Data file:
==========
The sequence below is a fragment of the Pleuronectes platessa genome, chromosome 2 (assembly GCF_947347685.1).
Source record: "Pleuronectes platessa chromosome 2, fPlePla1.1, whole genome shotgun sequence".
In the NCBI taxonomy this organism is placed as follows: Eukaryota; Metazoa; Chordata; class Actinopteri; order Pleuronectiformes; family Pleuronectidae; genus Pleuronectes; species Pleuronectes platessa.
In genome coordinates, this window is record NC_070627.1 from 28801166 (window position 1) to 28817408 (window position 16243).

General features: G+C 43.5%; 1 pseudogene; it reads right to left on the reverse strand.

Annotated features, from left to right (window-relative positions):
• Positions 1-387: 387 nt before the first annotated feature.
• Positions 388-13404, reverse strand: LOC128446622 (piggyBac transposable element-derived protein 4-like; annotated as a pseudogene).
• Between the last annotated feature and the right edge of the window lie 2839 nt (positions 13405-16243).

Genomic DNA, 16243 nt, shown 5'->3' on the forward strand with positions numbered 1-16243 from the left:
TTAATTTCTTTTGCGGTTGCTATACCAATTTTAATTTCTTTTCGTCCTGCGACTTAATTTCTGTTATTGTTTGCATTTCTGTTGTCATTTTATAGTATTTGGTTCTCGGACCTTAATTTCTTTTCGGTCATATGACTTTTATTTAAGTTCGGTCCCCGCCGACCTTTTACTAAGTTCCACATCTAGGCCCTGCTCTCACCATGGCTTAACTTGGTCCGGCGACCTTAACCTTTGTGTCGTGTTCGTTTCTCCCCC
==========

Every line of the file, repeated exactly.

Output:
The sequence below is a fragment of the Pleuronectes platessa genome, chromosome 2 (assembly GCF_947347685.1).
Source record: "Pleuronectes platessa chromosome 2, fPlePla1.1, whole genome shotgun sequence".
In the NCBI taxonomy this organism is placed as follows: Eukaryota; Metazoa; Chordata; class Actinopteri; order Pleuronectiformes; family Pleuronectidae; genus Pleuronectes; species Pleuronectes platessa.
In genome coordinates, this window is record NC_070627.1 from 28801166 (window position 1) to 28817408 (window position 16243).

General features: G+C 43.5%; 1 pseudogene; it reads right to left on the reverse strand.

Annotated features, from left to right (window-relative positions):
• Positions 1-387: 387 nt before the first annotated feature.
• Positions 388-13404, reverse strand: LOC128446622 (piggyBac transposable element-derived protein 4-like; annotated as a pseudogene).
• Between the last annotated feature and the right edge of the window lie 2839 nt (positions 13405-16243).

Genomic DNA, 16243 nt, shown 5'->3' on the forward strand with positions numbered 1-16243 from the left:
TTAATTTCTTTTGCGGTTGCTATACCAATTTTAATTTCTTTTCGTCCTGCGACTTAATTTCTGTTATTGTTTGCATTTCTGTTGTCATTTTATAGTATTTGGTTCTCGGACCTTAATTTCTTTTCGGTCATATGACTTTTATTTAAGTTCGGTCCCCGCCGACCTTTTACTAAGTTCCACATCTAGGCCCTGCTCTCACCATGGCTTAACTTGGTCCGGCGACCTTAACCTTTGTGTCGTGTTCGTTTCTCCCCC